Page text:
In the wake of a bloody holiday weekend that saw at least eight murders, the security minister renewed his call for a special organized crime unit.
The minister, Gustavo Mata Vega, heads the ministry that includes the Fuerza Pública and the Policía contra Drogas, but he also is a retired Judicial Investigating Organization official with 30 years of service there.
In a statement to the press Tuesday, he noted that he has been promoting this plan since August.
He also disclosed that there have been 426 murders this year as of last Friday. He said that an analysis as of August found that 145 of the 370 murders up until then were what he called vengeance or ajustes de cuentas. The Spanish phrase that literally means settlement of accounts is generally applied to what seem to be drug crimes.
Some 202 of the crimes until August or 55 percent of the total, were related to organized crime, he said. The others included 92 as a result of arguments or fights, 42 that took place within family members and 10 as a result of robberies, according to the minister.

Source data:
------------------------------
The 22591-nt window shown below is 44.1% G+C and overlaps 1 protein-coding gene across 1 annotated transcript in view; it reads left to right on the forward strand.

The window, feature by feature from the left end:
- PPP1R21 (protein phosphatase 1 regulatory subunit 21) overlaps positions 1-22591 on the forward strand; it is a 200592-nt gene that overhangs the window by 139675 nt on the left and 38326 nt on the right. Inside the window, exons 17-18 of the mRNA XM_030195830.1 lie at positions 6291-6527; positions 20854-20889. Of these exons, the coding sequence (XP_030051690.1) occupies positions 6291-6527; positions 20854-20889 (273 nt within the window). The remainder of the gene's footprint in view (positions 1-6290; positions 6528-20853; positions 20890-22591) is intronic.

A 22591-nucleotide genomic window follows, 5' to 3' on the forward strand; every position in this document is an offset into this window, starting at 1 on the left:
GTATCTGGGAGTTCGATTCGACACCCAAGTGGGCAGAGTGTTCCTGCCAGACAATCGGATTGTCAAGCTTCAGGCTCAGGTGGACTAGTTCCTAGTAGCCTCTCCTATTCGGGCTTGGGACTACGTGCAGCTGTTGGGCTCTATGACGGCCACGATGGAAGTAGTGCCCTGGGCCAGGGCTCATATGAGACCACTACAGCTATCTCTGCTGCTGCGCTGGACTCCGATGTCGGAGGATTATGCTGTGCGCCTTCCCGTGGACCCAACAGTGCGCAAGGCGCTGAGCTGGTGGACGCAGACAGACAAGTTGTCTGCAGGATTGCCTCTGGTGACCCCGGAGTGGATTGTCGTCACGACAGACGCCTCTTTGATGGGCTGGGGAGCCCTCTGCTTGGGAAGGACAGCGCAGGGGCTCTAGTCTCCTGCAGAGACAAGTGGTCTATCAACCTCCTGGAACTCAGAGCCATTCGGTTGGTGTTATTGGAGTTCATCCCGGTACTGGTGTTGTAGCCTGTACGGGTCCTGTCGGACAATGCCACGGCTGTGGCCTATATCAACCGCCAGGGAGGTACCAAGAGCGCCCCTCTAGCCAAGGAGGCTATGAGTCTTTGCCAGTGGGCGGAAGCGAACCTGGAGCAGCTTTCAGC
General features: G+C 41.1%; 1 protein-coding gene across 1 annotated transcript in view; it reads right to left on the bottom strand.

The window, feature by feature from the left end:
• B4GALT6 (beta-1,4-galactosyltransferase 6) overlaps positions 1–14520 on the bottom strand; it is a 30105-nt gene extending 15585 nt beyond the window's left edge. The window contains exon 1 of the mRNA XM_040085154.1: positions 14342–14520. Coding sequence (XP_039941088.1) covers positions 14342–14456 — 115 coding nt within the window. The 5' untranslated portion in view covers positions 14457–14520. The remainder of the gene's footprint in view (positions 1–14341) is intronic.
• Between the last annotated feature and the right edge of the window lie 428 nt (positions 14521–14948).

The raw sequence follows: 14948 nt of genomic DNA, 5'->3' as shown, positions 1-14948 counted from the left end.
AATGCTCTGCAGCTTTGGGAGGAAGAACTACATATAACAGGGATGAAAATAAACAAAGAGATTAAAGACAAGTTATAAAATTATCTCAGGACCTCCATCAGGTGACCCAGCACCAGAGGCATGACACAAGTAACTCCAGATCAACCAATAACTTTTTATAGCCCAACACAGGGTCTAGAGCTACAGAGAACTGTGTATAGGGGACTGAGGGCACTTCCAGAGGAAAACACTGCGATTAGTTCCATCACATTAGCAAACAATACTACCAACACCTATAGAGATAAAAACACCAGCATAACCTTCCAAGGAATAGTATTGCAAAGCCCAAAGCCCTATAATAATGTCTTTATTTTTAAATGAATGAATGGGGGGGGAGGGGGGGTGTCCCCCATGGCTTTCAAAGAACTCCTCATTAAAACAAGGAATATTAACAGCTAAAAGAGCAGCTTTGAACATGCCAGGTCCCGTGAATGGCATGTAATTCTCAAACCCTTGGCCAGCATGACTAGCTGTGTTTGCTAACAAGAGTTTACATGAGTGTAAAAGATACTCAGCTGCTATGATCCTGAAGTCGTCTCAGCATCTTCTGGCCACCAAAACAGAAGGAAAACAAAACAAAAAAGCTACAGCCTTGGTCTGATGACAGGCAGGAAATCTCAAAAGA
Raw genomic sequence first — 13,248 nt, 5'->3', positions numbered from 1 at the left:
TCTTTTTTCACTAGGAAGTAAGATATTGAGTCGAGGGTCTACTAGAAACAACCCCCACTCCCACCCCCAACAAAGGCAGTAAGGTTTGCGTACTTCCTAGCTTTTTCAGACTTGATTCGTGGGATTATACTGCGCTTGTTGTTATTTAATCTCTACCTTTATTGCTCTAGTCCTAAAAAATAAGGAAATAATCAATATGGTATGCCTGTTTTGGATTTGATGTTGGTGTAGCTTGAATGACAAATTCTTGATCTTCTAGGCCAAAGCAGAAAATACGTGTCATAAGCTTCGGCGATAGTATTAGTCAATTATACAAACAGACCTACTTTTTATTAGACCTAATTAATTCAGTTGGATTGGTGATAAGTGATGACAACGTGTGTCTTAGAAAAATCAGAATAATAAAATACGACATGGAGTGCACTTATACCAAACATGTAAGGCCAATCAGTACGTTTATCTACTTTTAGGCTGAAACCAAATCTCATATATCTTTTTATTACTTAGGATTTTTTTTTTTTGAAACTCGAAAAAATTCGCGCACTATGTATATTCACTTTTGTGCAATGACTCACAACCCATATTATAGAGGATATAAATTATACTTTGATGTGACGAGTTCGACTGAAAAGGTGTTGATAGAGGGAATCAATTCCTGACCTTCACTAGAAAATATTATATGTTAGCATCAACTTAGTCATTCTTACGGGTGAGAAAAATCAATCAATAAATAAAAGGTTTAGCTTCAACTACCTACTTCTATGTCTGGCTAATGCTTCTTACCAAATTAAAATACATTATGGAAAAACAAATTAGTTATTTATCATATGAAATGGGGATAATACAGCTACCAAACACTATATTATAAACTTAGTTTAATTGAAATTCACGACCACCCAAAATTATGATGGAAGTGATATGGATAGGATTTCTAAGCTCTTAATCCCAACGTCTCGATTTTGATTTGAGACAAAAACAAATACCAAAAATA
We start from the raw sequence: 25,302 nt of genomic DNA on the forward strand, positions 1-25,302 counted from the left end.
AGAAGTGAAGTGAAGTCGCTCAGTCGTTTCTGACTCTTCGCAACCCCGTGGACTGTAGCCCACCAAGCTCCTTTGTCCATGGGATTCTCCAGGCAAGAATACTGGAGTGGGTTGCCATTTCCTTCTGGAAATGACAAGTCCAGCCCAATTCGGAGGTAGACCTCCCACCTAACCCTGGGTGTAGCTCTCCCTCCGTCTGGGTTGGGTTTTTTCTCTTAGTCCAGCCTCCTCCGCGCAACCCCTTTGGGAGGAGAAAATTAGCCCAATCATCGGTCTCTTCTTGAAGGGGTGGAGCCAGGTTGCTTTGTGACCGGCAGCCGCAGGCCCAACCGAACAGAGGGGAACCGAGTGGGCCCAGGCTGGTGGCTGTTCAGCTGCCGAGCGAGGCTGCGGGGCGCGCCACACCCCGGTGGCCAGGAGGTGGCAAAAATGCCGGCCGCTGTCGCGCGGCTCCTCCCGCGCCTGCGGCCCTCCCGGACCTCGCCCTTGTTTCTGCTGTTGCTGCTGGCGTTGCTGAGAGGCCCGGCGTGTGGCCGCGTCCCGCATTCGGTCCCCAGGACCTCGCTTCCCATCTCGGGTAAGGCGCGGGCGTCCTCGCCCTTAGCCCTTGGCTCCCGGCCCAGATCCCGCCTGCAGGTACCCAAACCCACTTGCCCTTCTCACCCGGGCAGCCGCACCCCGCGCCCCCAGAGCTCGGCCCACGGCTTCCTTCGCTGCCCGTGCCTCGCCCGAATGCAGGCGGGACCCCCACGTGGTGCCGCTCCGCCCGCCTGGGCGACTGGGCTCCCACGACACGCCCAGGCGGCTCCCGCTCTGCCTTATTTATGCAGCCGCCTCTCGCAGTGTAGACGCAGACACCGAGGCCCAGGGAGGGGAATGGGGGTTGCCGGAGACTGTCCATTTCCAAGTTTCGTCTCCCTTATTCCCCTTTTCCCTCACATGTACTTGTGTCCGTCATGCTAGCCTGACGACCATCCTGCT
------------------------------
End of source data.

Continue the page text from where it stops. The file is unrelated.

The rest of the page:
There were 477 murders in 2014, and these gave the country a murder rate of 10 for every 100,000 persons. The rate as of Friday is 8.8 per every 100,000.
The term organized crime may refer to the Colombian or Mexican cartels, but more frequently it refers to a group of Costa Ricans who have become involved in crime.
Mata said that 110 such organizations have been broken up this year of which 27 were involved in international drug smuggling and 83 were local groups.
Mata said he renewed his proposal Saturday. That was the day after a broad daylight shooting in Paso Ancho killed a taxi passenger and injured the victim’s wife and the driver.
A security camera captured the crime, and the shooting got wide publicity on television news shows.
Mata’s plan would create a team of police forces, prosecutors and judges who would be charged with finding an integrated solution to organized crime and murders.
He also wants to create a center of information for the use of police.
Mata’s unification plan comes up against long-standing protectionism by the various police agencies. The Fuerza Pública is supposed to be a preventative agency and first responder. Judicial agents, in conjunction with prosecutors and judges, investigate.